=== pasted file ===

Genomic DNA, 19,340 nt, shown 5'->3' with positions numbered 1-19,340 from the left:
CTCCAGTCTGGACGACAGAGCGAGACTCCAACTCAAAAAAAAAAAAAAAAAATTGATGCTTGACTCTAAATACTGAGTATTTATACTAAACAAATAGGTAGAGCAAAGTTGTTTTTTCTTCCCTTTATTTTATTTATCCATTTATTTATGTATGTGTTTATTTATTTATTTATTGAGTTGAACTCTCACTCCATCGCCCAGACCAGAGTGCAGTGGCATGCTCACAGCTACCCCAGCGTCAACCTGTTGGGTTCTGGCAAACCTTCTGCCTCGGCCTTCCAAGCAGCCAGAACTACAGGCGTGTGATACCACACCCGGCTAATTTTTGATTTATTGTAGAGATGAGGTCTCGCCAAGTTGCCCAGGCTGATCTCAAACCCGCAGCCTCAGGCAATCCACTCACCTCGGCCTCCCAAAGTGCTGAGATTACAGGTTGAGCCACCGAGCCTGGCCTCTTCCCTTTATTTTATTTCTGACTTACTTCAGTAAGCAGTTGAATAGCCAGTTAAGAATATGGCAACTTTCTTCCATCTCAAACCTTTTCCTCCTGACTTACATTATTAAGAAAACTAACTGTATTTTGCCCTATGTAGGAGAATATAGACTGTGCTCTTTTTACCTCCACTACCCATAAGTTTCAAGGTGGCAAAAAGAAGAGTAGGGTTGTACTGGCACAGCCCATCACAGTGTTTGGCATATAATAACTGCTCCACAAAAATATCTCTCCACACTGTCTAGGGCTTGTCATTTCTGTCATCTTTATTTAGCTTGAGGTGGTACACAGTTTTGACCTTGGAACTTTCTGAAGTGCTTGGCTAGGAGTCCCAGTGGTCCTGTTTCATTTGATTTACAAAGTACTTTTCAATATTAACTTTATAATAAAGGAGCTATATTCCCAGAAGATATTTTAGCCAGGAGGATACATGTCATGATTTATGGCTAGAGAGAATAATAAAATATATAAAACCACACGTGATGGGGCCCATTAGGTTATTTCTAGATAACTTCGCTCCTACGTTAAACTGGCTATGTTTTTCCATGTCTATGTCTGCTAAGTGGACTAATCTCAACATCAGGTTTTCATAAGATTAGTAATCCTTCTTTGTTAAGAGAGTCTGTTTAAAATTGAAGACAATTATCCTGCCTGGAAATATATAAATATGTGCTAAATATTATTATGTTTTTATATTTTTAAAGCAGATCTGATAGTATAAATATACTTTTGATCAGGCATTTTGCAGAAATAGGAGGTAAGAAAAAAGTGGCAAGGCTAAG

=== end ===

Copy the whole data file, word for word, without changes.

Genomic DNA, 19,340 nt, shown 5'->3' with positions numbered 1-19,340 from the left:
CTCCAGTCTGGACGACAGAGCGAGACTCCAACTCAAAAAAAAAAAAAAAAAATTGATGCTTGACTCTAAATACTGAGTATTTATACTAAACAAATAGGTAGAGCAAAGTTGTTTTTTCTTCCCTTTATTTTATTTATCCATTTATTTATGTATGTGTTTATTTATTTATTTATTGAGTTGAACTCTCACTCCATCGCCCAGACCAGAGTGCAGTGGCATGCTCACAGCTACCCCAGCGTCAACCTGTTGGGTTCTGGCAAACCTTCTGCCTCGGCCTTCCAAGCAGCCAGAACTACAGGCGTGTGATACCACACCCGGCTAATTTTTGATTTATTGTAGAGATGAGGTCTCGCCAAGTTGCCCAGGCTGATCTCAAACCCGCAGCCTCAGGCAATCCACTCACCTCGGCCTCCCAAAGTGCTGAGATTACAGGTTGAGCCACCGAGCCTGGCCTCTTCCCTTTATTTTATTTCTGACTTACTTCAGTAAGCAGTTGAATAGCCAGTTAAGAATATGGCAACTTTCTTCCATCTCAAACCTTTTCCTCCTGACTTACATTATTAAGAAAACTAACTGTATTTTGCCCTATGTAGGAGAATATAGACTGTGCTCTTTTTACCTCCACTACCCATAAGTTTCAAGGTGGCAAAAAGAAGAGTAGGGTTGTACTGGCACAGCCCATCACAGTGTTTGGCATATAATAACTGCTCCACAAAAATATCTCTCCACACTGTCTAGGGCTTGTCATTTCTGTCATCTTTATTTAGCTTGAGGTGGTACACAGTTTTGACCTTGGAACTTTCTGAAGTGCTTGGCTAGGAGTCCCAGTGGTCCTGTTTCATTTGATTTACAAAGTACTTTTCAATATTAACTTTATAATAAAGGAGCTATATTCCCAGAAGATATTTTAGCCAGGAGGATACATGTCATGATTTATGGCTAGAGAGAATAATAAAATATATAAAACCACACGTGATGGGGCCCATTAGGTTATTTCTAGATAACTTCGCTCCTACGTTAAACTGGCTATGTTTTTCCATGTCTATGTCTGCTAAGTGGACTAATCTCAACATCAGGTTTTCATAAGATTAGTAATCCTTCTTTGTTAAGAGAGTCTGTTTAAAATTGAAGACAATTATCCTGCCTGGAAATATATAAATATGTGCTAAATATTATTATGTTTTTATATTTTTAAAGCAGATCTGATAGTATAAATATACTTTTGATCAGGCATTTTGCAGAAATAGGAGGTAAGAAAAAAGTGGCAAGGCTAAG